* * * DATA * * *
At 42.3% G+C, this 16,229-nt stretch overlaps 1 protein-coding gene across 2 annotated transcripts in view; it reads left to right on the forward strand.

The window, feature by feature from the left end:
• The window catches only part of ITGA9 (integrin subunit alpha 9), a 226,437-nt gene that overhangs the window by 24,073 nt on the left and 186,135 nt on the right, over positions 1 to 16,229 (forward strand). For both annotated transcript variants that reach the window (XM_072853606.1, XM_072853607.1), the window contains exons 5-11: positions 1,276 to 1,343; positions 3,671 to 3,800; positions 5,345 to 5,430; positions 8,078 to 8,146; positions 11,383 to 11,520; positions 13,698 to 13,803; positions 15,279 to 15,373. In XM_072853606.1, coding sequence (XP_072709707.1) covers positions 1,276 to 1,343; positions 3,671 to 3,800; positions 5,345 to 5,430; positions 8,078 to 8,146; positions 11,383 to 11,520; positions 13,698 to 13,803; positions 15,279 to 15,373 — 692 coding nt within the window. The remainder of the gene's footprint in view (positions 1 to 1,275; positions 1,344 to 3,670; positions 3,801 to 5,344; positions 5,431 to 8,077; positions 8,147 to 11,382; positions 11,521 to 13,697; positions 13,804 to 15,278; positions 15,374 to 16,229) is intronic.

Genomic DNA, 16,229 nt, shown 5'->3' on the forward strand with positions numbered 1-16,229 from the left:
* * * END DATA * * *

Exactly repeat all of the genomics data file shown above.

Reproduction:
At 42.3% G+C, this 16,229-nt stretch overlaps 1 protein-coding gene across 2 annotated transcripts in view; it reads left to right on the forward strand.

The window, feature by feature from the left end:
• The window catches only part of ITGA9 (integrin subunit alpha 9), a 226,437-nt gene that overhangs the window by 24,073 nt on the left and 186,135 nt on the right, over positions 1 to 16,229 (forward strand). For both annotated transcript variants that reach the window (XM_072853606.1, XM_072853607.1), the window contains exons 5-11: positions 1,276 to 1,343; positions 3,671 to 3,800; positions 5,345 to 5,430; positions 8,078 to 8,146; positions 11,383 to 11,520; positions 13,698 to 13,803; positions 15,279 to 15,373. In XM_072853606.1, coding sequence (XP_072709707.1) covers positions 1,276 to 1,343; positions 3,671 to 3,800; positions 5,345 to 5,430; positions 8,078 to 8,146; positions 11,383 to 11,520; positions 13,698 to 13,803; positions 15,279 to 15,373 — 692 coding nt within the window. The remainder of the gene's footprint in view (positions 1 to 1,275; positions 1,344 to 3,670; positions 3,801 to 5,344; positions 5,431 to 8,077; positions 8,147 to 11,382; positions 11,521 to 13,697; positions 13,804 to 15,278; positions 15,374 to 16,229) is intronic.

Genomic DNA, 16,229 nt, shown 5'->3' on the forward strand with positions numbered 1-16,229 from the left: